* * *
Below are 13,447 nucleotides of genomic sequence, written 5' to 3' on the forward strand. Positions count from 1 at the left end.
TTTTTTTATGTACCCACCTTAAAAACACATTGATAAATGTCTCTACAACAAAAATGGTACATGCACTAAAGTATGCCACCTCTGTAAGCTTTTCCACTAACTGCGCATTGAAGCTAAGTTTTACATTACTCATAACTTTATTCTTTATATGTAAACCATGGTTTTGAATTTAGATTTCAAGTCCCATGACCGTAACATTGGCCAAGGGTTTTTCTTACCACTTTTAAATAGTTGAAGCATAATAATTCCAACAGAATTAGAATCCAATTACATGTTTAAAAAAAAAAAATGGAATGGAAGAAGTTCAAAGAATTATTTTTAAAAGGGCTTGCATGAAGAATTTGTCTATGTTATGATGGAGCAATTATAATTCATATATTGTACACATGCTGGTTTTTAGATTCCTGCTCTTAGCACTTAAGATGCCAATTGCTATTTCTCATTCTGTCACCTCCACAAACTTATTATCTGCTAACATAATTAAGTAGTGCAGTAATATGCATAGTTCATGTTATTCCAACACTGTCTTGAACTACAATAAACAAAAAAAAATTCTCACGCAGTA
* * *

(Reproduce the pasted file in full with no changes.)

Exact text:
Below are 13,447 nucleotides of genomic sequence, written 5' to 3' on the forward strand. Positions count from 1 at the left end.
TTTTTTTATGTACCCACCTTAAAAACACATTGATAAATGTCTCTACAACAAAAATGGTACATGCACTAAAGTATGCCACCTCTGTAAGCTTTTCCACTAACTGCGCATTGAAGCTAAGTTTTACATTACTCATAACTTTATTCTTTATATGTAAACCATGGTTTTGAATTTAGATTTCAAGTCCCATGACCGTAACATTGGCCAAGGGTTTTTCTTACCACTTTTAAATAGTTGAAGCATAATAATTCCAACAGAATTAGAATCCAATTACATGTTTAAAAAAAAAAAATGGAATGGAAGAAGTTCAAAGAATTATTTTTAAAAGGGCTTGCATGAAGAATTTGTCTATGTTATGATGGAGCAATTATAATTCATATATTGTACACATGCTGGTTTTTAGATTCCTGCTCTTAGCACTTAAGATGCCAATTGCTATTTCTCATTCTGTCACCTCCACAAACTTATTATCTGCTAACATAATTAAGTAGTGCAGTAATATGCATAGTTCATGTTATTCCAACACTGTCTTGAACTACAATAAACAAAAAAAAATTCTCACGCAGTA